Black hole binary entangled by gravity progressing towards deadly merge

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Scientists have long been looking evidence of black hole binaries as they are thought to be a common occurrence across this vast universe, but haven’t managed to find conclusive evidence until now.

That changed with a new paper published in journal Nature where the authors have provided compelling confirmation of existence of black hole binary entangled in gravity and slowly progressing towards a merger that will prove catastrophic for the surrounding galaxies and stars.

The confirmation of the black hole binary was provided by researchers using data from NASA’s Hubble space telescope and Galaxy Evolution Explorer (GALEX). The binary called PG 1302-102 was first identified using ground-based telescopes earlier this year and according to authors of the latest study, the two black holes are the tightest orbiting pair detected so far.

Study authors say that the separation between the two black holes entangled in gravity is about the same size or probably a little more than the diameter of our solar system and are expected to collide and merge triggering a titanic blast with the power of 100 million supernovae in less than a million years.

Researchers have long advocated presence of such black hole binaries, which they say is a common occurrence, but only a handful have been confirmed so far. PG 1302-102 is one of such binaries and was first discovered and reported by a team of researchers at the California Institute of Technology in Pasadena after they spotted and scrutinized an unusual light signal coming from the center of a galaxy.

Researchers said at the time, based on their observations using the Catalina Real-Time Transient Survey, that the varying signal is most probably generated by the motion of two black holes orbiting each other over a period of five years. While the black holes themselves don’t give off light, the material surrounding them does.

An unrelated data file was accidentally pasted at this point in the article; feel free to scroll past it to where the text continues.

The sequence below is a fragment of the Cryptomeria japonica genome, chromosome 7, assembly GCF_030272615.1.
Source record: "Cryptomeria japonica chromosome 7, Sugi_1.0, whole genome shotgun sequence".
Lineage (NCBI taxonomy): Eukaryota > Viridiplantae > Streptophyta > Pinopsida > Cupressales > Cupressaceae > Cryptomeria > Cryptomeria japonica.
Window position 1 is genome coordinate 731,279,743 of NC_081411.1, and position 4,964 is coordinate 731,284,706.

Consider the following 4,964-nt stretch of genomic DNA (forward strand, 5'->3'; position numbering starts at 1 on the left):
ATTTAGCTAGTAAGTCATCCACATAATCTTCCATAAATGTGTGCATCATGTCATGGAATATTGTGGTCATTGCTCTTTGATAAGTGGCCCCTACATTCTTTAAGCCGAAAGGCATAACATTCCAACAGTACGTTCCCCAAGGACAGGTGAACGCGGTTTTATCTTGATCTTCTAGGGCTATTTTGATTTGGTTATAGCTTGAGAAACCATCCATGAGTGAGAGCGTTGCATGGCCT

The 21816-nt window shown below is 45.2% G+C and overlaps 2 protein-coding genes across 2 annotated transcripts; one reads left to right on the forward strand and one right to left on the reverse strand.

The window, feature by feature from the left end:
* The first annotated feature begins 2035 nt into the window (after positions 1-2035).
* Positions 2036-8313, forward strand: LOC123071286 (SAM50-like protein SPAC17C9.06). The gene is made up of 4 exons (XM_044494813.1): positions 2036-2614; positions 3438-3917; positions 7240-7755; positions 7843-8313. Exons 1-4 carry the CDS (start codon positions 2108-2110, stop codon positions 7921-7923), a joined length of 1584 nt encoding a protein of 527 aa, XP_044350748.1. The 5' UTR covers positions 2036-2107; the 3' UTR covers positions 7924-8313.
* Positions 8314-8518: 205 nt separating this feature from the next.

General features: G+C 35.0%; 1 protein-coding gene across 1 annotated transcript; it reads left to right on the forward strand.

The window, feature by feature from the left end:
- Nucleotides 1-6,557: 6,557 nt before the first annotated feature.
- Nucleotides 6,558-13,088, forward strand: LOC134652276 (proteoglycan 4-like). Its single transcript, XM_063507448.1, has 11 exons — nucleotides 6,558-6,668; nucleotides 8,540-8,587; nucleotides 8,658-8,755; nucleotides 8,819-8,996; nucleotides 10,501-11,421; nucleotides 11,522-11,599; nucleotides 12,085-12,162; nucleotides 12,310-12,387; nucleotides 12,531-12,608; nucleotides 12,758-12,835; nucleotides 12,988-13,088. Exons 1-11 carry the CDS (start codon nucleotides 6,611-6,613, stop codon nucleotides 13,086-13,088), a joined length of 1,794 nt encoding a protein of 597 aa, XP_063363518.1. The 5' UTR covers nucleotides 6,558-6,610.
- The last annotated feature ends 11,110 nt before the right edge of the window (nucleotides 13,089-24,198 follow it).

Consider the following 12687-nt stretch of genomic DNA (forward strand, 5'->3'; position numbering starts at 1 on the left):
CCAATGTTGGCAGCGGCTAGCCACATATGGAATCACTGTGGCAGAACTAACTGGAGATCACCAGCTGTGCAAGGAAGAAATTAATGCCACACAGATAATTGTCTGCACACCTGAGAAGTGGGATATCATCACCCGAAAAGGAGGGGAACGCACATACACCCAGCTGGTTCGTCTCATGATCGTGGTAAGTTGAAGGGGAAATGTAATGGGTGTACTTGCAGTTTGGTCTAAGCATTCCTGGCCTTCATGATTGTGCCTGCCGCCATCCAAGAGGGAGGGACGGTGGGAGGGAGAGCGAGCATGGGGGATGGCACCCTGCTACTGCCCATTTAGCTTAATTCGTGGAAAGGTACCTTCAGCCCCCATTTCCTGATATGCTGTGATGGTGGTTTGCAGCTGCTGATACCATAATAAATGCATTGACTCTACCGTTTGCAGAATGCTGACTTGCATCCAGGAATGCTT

The latest study provides confirmation of the black hole binary using based on evidence obtained on ultraviolet data from GALEX and Hubble. Researchers dug up data from the last 20 years and using this archived data they were able to track the binary black hole system’s changing light patterns.

This simulation helps explain an odd light signal thought to be coming from a close-knit pair of merging black holes, PG 1302-102, located 3.5 billion light-years away. Credits: Columbia University

This simulation helps explain an odd light signal thought to be coming from a close-knit pair of merging black holes, PG 1302-102, located 3.5 billion light-years away.
Credits: Columbia University

“We were lucky to have GALEX data to look through,” said co-author David Schiminovich of Columbia University in New York. “We went back into the GALEX archives and found that the object just happened to have been observed six times.”

Researchers say that the ultraviolet light observations proved critical for the confirmation of the black hole binary and allowed them to test a prediction of how the black holes generate a cyclical light pattern.

Researcher predicted that one of the black holes was giving away more light because it was gobbling up matter faster than the other and as more material is sucked in, the more heating up of the matter around the black hole takes place and that’s what ends up emitting energetic light.

As this black hole orbits around its partner every five years, its light changes and appears to brighten as it heads toward us, researchers added.

“It’s as if a 60-Watt light bulb suddenly appears to be 100 Watts,” explained Daniel D’Orazio, lead author of the study from Columbia University. “As the black hole light speeds away from us, it appears as a dimmer 20-Watt bulb.”

Blue shifting effect is one of the reasons for the changes in light in which light is squeezed to shorter wavelengths as it travels toward us in the same way that a police car’s siren squeals at higher frequencies as it heads toward you. Another reason has to do with the enormous speed of the black hole.

According to authors of the study, the brighter black hole of the two is really fast – about 7 per cent of speed of light – and because of the speed, light becomes boosted and brighter.

“We are strengthening our ideas of what’s going on in this system and starting to understand it better,” said Zoltán Haiman, a co-author from Columbia University who conceived the project.

The results will also help researchers understand how to find even closer-knit merging black holes in the future, what some consider the holy grail of physics and the search for gravitational waves. In the final moments before the ultimate union of two black holes, when they are tightly spinning around each other like ice skaters in a “death spiral,” they are predicted to send out ripples in space and time. These so-called gravitational waves, whose existence follows from Albert Einstein’s gravity theory published 100 years ago, hold clues about the fabric of our universe.

The findings are also a doorway to understanding other merging black holes across the universe, a widespread population that is only now beginning to yield its secrets.